New York Jets' offensive lineman Cam Clark at the 2020 NFL Scouting Combine
AP Photo/Michael Conroy

After years of neglect, The New York Jets are finally addressing the offensive line. It’s time to meet their latest project, Cameron Clark.

Kyle Newman

With the 129th selection in the 2020 NFL Draft, the New York Jets select… Cameron Clark, offensive lineman, Charlotte. When Joe Douglas took over as the Jets’ general manager he said he wanted to build an offensive line pipeline. He’s off to a pretty good start.

Douglas has added six new offensive linemen this offseason, four interior offensive linemen and two tackles. That includes the two offensive linemen he took in this year’s draft.

In just one year, Joe Douglas has spent more top-150 picks on offensive linemen then Mike Maccagnan spent in his entire tenure. That’s how the Jets ended up with one of the worst offensive lines in franchise history in 2019.

Cameron Clark isn’t going to come in and be a day one starter like Mekhi Becton. Clark is a developmental prospect who will likely move from tackle to guard in the NFL.

Clark has a lot of the technical sides of the game down, but he’ll need to improve physically to last in the NFL. This selection is a pick for 2021 and beyond. If it works out, it’ll mean Douglas walked out of the draft with two starting offensive linemen. If it doesn’t, at least Joe Douglas will have added a quality depth piece.


Clark was a two-star prospect coming out of high school. He was the 242nd ranked offensive lineman and 2,490th best overall prospect. It’s safe to say that nothing much was expected him when he arrived on campus at Charlotte.

Predictably, Clark was redshirted his true freshman season. He played more in his freshman year, appearing in all 12 games, though he only started two of them.

Clark came back in his sophomore year and wreaked havoc. He only started in eight of the 12 games they played, all at left tackle, but he was a game-changer. Clark was such an important player to Charlotte’s offense that the team named him their offensive MVP for the season.

In his junior year, he was named the team’s starting left tackle and started all 12 games. He followed that up with a strong senior season where he started 13 games and was named First-Team All-Conference USA.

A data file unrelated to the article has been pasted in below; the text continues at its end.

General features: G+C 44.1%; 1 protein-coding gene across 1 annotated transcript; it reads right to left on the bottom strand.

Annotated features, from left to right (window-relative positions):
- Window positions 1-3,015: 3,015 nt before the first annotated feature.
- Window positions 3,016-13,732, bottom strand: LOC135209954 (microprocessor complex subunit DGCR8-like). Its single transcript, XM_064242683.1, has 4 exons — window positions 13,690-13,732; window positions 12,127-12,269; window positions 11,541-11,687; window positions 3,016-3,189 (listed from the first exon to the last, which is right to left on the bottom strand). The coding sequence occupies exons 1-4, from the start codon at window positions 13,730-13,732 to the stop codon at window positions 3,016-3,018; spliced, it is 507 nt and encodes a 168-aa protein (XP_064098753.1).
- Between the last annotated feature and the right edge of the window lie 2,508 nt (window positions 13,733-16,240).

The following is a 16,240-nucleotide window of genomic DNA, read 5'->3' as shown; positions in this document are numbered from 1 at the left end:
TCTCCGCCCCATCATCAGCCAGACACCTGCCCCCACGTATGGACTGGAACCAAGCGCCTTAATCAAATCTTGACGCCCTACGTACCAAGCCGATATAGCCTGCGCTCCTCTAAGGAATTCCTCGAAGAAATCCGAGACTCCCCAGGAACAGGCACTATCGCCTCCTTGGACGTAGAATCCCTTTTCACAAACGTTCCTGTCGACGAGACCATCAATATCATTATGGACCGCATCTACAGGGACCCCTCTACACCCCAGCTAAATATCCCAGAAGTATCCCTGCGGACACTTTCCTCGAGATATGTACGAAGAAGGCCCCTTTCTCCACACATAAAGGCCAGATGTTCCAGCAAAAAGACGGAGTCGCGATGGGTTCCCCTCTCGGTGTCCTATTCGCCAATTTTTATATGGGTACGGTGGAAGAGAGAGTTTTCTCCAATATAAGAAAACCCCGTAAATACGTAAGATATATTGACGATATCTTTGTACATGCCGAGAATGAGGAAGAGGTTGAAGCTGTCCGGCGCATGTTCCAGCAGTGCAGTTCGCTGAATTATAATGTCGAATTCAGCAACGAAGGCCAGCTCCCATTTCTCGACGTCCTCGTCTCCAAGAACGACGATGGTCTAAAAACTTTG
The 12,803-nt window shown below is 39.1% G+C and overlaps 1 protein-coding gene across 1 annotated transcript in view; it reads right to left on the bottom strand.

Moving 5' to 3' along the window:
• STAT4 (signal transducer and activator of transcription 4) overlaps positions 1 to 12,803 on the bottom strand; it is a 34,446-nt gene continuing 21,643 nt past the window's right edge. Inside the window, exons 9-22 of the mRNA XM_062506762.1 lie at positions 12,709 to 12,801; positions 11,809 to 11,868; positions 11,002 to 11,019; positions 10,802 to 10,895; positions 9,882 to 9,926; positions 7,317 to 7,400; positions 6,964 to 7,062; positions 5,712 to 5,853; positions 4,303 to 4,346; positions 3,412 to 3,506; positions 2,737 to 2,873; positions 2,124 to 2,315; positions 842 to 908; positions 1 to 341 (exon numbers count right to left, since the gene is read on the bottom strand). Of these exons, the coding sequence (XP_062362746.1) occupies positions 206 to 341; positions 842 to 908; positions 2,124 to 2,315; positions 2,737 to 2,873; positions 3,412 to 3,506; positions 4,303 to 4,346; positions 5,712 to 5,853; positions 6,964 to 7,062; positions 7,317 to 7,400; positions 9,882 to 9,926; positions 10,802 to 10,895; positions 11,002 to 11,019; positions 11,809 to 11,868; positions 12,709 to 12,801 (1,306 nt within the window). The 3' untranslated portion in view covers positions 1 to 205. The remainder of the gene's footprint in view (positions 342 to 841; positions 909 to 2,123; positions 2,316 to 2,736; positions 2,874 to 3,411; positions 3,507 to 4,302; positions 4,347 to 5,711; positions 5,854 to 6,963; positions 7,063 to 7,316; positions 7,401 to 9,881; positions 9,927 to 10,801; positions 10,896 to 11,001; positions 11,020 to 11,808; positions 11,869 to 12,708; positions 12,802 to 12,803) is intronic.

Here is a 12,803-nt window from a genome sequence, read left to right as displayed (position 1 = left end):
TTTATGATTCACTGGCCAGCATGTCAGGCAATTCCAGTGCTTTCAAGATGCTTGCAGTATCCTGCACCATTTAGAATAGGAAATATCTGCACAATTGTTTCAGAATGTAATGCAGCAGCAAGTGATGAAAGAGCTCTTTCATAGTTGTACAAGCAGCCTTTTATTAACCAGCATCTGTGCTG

Clark also set the record for games played at Charlotte with 49.


Clark isn’t a great athlete. His 5.29 40-time was one of the worst among offensive linemen, his 25-inch vertical is the second-worst in the class, and his 101-inch vertical was bottom-10.

The one thing that Clark does have is his strength. He put up 26 bench reps at the combine, which is three more than Becton put up.

The lack of natural athleticism and the abundance of strength is why Clark will likely be moving to guard at the NFL level. He won’t be asked to take on speed rusher, nor will his footwork be challenged.

His natural strength will be put to the test against interior defenders where he should excel. However, he’ll also need to work on his quickness as he’ll be asked to pull as a guard.

It’s impossible to pinpoint Clark’s quickness and agility as he skipped the three-cone and shuttle drills, but it’s safe to say neither is excellent.

For Clark to succeed at the next level, he’ll need to continue to build up his strength to develop his reputation as a mauler.


Clark’s strengths are simple, he’s strong and he’s most of the way there on technique. That alone makes him one of the best developmental prospects in the class.

In the run game, Clark is an absolute mauler. Like Becton, he’s a mean and nasty finisher. He loves to see people put down and stay down in the run game. He led the way blocking for the majority of rush plays for Charlotte.

He’s also got the quick-twitch upper body speed to play inside. He should be able to get his hands up and get leverage with his long arms against interior rushers. If he can do that, his strength should take over and allow him to move men off the line of scrimmage.

He’s best suited to a man-blocking scheme where his limited athletics and excellent strength would be put to work. The issue is head coach Adam Gase runs a zone-blocking scheme, which works against Clark’s strengths. So it’ll be interesting to see what they have in mind for him.


Clark has a number of things he needs to work on before he sees an NFL field. His penalty issues top the list. Clark was a penalty machine in 2019 due to his lack of athleticism. The hope is that a move to guard will mitigate those issues and lead to fewer penalties.

Pass blocking is another big weakness for the developmental prospect. His feet are slow and he doesn’t anticipate rush lanes well yet. With more reps, his awareness and football IQ will increase, which should mitigate the questions about his ability to recognize rush lanes.

However, his slow feet are a real problem. It’s one of the main reasons he’s being moved to guard. In a man-blocking scheme, his slow feet as a guard wouldn’t be a major issue. He would simply be asked to take his man and leave it at that.

The Jets run a zone-blocking scheme, which will ask a lot more from him. He’ll have to pull and block in the running game, and he’ll be asked to slide and recognize his assignment in pass blocking.

Clark is a very intriguing developmental prospect. His fit with the Jets doesn’t make sense. He doesn’t fit the mold of player that Douglas has been targeting for the Jets offensive line.

A contributor here at I'm a former graduate student at Loyola University Chicago here I earned my MA in History. I'm an avid Mets, Jets, Knicks, and Rangers fan. I am also a prodigious prospect nerd and do in-depth statistical analysis.